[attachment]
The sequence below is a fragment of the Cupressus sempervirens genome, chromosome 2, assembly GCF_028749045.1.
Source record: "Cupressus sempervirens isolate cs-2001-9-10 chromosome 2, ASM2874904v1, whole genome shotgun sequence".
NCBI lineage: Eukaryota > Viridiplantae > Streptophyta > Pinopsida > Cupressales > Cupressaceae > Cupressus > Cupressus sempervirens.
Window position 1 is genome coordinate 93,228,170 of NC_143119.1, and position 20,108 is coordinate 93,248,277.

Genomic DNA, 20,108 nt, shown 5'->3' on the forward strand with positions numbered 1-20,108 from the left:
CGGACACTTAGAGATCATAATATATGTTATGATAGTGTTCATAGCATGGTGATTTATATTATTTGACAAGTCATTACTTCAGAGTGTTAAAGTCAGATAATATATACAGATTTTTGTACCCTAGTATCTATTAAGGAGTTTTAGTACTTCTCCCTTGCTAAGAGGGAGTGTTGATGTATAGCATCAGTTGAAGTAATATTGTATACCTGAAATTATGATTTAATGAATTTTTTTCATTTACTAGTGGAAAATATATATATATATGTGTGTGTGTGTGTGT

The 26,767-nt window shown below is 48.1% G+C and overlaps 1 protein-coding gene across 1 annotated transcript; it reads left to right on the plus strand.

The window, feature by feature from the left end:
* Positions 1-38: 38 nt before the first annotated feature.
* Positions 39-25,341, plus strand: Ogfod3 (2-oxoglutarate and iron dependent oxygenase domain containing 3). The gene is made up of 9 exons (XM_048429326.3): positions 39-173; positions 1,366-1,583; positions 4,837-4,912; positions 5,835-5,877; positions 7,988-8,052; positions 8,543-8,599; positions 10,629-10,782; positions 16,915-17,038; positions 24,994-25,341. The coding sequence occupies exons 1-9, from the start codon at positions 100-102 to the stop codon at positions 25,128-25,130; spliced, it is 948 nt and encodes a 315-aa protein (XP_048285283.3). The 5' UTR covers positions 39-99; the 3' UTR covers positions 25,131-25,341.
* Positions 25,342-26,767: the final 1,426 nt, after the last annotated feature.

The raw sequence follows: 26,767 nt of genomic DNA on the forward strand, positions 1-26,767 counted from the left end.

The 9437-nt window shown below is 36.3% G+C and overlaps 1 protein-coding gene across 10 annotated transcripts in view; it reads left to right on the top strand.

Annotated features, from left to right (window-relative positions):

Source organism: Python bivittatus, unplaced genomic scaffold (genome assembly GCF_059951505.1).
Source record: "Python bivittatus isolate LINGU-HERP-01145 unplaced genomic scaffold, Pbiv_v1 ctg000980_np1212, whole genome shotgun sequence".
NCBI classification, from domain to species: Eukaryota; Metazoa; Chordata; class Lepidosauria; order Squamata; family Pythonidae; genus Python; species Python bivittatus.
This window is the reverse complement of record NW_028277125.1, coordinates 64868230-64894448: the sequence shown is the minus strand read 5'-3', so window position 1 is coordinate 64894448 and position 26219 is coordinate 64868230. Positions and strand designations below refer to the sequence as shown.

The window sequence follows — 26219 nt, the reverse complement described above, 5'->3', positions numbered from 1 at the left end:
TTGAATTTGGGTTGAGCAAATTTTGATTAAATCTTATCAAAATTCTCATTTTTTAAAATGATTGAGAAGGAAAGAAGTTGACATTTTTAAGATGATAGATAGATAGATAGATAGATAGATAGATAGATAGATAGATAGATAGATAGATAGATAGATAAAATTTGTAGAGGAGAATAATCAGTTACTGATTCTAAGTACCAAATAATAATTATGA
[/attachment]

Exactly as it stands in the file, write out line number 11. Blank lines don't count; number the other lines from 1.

* Positions 25,342-26,767: the final 1,426 nt, after the last annotated feature.